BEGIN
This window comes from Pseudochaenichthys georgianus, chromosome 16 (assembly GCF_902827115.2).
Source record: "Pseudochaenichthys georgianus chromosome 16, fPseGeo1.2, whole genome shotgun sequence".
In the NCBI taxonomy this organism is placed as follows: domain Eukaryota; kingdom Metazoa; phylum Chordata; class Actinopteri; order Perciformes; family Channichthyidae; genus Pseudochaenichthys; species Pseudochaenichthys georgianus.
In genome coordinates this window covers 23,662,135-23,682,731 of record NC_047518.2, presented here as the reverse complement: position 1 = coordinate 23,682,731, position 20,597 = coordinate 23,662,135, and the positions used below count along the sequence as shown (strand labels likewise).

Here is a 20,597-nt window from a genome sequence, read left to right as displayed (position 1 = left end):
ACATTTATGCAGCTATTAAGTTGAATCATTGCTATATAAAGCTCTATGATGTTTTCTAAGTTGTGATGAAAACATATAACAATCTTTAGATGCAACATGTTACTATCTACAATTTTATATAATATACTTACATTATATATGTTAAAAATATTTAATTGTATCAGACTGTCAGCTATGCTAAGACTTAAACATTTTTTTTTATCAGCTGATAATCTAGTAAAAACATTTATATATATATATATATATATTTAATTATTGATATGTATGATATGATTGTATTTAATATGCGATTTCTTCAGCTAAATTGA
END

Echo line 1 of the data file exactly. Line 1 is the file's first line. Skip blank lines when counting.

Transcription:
This window comes from Pseudochaenichthys georgianus, chromosome 16 (assembly GCF_902827115.2).